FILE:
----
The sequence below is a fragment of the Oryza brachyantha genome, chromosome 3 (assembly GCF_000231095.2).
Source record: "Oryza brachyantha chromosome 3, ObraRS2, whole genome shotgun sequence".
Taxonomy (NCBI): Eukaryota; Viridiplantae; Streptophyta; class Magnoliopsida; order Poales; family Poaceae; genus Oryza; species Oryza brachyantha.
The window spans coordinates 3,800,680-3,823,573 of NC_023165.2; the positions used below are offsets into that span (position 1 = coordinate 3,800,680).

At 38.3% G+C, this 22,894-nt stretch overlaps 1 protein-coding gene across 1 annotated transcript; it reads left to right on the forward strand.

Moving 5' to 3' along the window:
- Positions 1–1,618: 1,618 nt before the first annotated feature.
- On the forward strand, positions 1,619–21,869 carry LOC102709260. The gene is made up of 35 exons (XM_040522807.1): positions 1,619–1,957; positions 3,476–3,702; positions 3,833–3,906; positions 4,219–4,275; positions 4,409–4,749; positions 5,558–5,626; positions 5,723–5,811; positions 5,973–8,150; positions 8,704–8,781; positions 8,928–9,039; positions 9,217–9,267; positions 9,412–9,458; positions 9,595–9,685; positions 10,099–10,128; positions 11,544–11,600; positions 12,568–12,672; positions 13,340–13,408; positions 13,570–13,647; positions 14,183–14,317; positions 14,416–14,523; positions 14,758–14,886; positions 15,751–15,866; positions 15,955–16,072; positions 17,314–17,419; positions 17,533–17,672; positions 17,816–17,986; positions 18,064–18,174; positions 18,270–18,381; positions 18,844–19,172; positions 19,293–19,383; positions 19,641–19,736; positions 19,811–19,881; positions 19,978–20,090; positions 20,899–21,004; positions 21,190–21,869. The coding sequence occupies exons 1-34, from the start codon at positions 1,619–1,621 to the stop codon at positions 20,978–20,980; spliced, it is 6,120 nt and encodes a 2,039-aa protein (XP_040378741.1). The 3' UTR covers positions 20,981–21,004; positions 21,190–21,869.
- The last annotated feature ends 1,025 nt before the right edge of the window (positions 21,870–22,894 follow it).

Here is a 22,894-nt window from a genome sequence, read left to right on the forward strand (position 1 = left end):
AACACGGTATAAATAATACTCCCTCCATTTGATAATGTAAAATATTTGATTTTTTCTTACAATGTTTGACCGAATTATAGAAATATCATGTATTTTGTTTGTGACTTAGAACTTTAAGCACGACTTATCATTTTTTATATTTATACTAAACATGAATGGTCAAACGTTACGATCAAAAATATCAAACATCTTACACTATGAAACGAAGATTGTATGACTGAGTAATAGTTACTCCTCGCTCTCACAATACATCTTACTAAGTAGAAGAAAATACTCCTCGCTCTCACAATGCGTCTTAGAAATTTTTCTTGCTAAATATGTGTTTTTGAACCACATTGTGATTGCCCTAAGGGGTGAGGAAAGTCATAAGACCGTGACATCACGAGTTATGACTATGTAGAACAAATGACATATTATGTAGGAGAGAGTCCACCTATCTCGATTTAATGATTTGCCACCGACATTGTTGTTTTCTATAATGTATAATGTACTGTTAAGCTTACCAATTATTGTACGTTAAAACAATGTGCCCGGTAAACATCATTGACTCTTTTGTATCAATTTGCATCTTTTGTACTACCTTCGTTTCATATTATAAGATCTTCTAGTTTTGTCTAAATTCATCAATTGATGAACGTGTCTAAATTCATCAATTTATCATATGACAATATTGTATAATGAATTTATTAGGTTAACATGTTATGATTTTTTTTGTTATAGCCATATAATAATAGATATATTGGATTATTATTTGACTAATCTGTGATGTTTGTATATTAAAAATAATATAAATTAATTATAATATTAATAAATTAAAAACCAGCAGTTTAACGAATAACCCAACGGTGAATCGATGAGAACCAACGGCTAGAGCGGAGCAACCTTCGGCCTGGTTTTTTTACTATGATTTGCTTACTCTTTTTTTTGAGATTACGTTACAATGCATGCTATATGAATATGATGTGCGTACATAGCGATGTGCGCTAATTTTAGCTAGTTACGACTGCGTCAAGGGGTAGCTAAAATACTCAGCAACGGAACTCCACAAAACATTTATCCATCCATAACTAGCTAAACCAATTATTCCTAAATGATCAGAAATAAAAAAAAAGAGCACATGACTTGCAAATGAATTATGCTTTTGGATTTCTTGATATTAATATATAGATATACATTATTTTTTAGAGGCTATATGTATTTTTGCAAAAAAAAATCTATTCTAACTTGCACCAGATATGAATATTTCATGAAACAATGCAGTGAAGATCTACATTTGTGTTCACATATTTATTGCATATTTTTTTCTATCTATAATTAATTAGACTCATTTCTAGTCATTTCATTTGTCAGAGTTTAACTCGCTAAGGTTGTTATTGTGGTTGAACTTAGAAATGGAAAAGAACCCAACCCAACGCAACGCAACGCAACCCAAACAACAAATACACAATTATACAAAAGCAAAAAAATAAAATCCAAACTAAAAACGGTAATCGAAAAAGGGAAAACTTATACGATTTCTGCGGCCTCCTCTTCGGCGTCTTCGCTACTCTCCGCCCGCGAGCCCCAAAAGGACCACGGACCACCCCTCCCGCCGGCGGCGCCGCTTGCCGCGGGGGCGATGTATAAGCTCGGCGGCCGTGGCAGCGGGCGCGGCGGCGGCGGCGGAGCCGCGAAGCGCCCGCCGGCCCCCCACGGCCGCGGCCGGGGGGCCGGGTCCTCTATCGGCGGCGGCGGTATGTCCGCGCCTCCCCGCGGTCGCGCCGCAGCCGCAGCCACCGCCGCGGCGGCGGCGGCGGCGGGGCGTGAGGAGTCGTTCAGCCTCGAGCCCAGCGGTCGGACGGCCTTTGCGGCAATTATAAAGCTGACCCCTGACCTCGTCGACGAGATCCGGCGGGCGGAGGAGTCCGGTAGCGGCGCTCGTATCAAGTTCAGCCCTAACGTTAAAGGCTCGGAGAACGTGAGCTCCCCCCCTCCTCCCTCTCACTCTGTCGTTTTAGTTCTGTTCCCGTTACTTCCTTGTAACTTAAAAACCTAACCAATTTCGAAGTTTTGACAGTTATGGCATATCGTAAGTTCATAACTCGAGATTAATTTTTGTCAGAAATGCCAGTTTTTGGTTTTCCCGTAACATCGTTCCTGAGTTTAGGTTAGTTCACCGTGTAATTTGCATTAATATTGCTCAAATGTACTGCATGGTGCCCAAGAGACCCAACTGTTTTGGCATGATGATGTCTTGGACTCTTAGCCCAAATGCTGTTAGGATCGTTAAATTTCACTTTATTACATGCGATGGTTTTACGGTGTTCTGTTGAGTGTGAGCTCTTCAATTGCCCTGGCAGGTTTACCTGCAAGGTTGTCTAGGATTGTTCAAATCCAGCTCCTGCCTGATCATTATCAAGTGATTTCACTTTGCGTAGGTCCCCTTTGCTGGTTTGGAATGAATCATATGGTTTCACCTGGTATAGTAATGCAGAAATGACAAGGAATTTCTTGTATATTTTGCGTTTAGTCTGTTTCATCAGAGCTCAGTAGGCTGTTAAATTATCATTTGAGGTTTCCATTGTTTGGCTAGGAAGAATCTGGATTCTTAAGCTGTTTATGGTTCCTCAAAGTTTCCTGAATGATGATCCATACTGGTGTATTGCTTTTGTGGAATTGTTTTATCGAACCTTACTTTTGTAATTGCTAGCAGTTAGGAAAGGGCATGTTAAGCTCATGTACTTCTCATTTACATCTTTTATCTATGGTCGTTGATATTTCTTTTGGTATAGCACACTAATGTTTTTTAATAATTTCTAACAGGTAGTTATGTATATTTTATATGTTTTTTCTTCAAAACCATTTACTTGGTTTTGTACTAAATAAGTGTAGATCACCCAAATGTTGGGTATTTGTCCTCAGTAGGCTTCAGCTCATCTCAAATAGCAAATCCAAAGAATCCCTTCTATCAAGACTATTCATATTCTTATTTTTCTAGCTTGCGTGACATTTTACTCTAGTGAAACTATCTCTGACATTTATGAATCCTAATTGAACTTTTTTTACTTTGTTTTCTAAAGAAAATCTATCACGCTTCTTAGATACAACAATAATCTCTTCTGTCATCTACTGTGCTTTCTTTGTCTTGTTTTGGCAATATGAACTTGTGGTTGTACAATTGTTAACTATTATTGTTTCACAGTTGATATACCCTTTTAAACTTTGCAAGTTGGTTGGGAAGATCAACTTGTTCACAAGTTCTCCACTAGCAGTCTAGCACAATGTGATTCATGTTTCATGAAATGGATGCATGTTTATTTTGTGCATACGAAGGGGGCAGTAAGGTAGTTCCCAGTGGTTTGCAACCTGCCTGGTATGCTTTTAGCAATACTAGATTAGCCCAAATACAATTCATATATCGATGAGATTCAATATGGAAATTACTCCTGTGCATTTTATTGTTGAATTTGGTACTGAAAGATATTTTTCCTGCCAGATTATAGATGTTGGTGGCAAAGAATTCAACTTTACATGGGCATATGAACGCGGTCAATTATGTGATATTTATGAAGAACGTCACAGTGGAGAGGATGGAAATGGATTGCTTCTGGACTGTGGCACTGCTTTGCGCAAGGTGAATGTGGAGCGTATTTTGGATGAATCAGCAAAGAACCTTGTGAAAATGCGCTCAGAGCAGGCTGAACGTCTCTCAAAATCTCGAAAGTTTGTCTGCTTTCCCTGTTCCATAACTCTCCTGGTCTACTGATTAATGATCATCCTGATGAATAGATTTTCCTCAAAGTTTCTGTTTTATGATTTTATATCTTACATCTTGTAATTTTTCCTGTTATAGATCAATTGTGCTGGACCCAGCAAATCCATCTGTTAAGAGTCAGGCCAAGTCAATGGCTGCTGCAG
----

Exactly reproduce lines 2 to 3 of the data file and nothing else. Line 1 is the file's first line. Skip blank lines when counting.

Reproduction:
Source record: "Oryza brachyantha chromosome 3, ObraRS2, whole genome shotgun sequence".
Taxonomy (NCBI): Eukaryota; Viridiplantae; Streptophyta; class Magnoliopsida; order Poales; family Poaceae; genus Oryza; species Oryza brachyantha.